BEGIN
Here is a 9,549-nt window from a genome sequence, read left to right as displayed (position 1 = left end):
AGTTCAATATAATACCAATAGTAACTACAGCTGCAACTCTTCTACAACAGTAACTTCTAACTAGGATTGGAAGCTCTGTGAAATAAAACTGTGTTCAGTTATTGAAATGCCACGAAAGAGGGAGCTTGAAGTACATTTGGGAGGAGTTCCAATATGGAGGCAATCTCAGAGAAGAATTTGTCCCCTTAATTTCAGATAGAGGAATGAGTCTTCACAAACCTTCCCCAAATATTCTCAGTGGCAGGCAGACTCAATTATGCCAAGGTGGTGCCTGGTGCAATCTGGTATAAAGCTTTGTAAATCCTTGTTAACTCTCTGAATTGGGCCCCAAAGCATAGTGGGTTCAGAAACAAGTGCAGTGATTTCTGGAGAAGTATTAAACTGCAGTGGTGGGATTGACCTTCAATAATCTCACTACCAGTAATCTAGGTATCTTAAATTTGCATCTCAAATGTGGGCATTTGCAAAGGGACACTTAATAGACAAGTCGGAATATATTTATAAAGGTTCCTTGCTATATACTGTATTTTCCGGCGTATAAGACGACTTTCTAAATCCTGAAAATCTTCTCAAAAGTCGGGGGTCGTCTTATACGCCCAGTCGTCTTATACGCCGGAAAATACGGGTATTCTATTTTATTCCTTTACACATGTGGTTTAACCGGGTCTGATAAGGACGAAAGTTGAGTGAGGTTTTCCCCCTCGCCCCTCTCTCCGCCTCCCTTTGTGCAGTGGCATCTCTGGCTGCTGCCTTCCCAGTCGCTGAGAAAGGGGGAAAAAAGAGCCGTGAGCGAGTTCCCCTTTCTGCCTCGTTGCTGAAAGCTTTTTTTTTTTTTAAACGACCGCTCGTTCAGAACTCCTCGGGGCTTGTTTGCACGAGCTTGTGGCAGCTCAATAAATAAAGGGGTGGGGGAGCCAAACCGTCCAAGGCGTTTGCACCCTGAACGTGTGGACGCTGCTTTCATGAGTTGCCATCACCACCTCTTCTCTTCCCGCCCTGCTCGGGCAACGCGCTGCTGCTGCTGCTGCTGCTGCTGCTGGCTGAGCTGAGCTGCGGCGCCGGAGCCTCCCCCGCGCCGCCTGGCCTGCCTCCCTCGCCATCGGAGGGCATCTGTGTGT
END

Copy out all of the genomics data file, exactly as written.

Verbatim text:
Here is a 9,549-nt window from a genome sequence, read left to right as displayed (position 1 = left end):
AGTTCAATATAATACCAATAGTAACTACAGCTGCAACTCTTCTACAACAGTAACTTCTAACTAGGATTGGAAGCTCTGTGAAATAAAACTGTGTTCAGTTATTGAAATGCCACGAAAGAGGGAGCTTGAAGTACATTTGGGAGGAGTTCCAATATGGAGGCAATCTCAGAGAAGAATTTGTCCCCTTAATTTCAGATAGAGGAATGAGTCTTCACAAACCTTCCCCAAATATTCTCAGTGGCAGGCAGACTCAATTATGCCAAGGTGGTGCCTGGTGCAATCTGGTATAAAGCTTTGTAAATCCTTGTTAACTCTCTGAATTGGGCCCCAAAGCATAGTGGGTTCAGAAACAAGTGCAGTGATTTCTGGAGAAGTATTAAACTGCAGTGGTGGGATTGACCTTCAATAATCTCACTACCAGTAATCTAGGTATCTTAAATTTGCATCTCAAATGTGGGCATTTGCAAAGGGACACTTAATAGACAAGTCGGAATATATTTATAAAGGTTCCTTGCTATATACTGTATTTTCCGGCGTATAAGACGACTTTCTAAATCCTGAAAATCTTCTCAAAAGTCGGGGGTCGTCTTATACGCCCAGTCGTCTTATACGCCGGAAAATACGGGTATTCTATTTTATTCCTTTACACATGTGGTTTAACCGGGTCTGATAAGGACGAAAGTTGAGTGAGGTTTTCCCCCTCGCCCCTCTCTCCGCCTCCCTTTGTGCAGTGGCATCTCTGGCTGCTGCCTTCCCAGTCGCTGAGAAAGGGGGAAAAAAGAGCCGTGAGCGAGTTCCCCTTTCTGCCTCGTTGCTGAAAGCTTTTTTTTTTTTTAAACGACCGCTCGTTCAGAACTCCTCGGGGCTTGTTTGCACGAGCTTGTGGCAGCTCAATAAATAAAGGGGTGGGGGAGCCAAACCGTCCAAGGCGTTTGCACCCTGAACGTGTGGACGCTGCTTTCATGAGTTGCCATCACCACCTCTTCTCTTCCCGCCCTGCTCGGGCAACGCGCTGCTGCTGCTGCTGCTGCTGCTGCTGGCTGAGCTGAGCTGCGGCGCCGGAGCCTCCCCCGCGCCGCCTGGCCTGCCTCCCTCGCCATCGGAGGGCATCTGTGTGT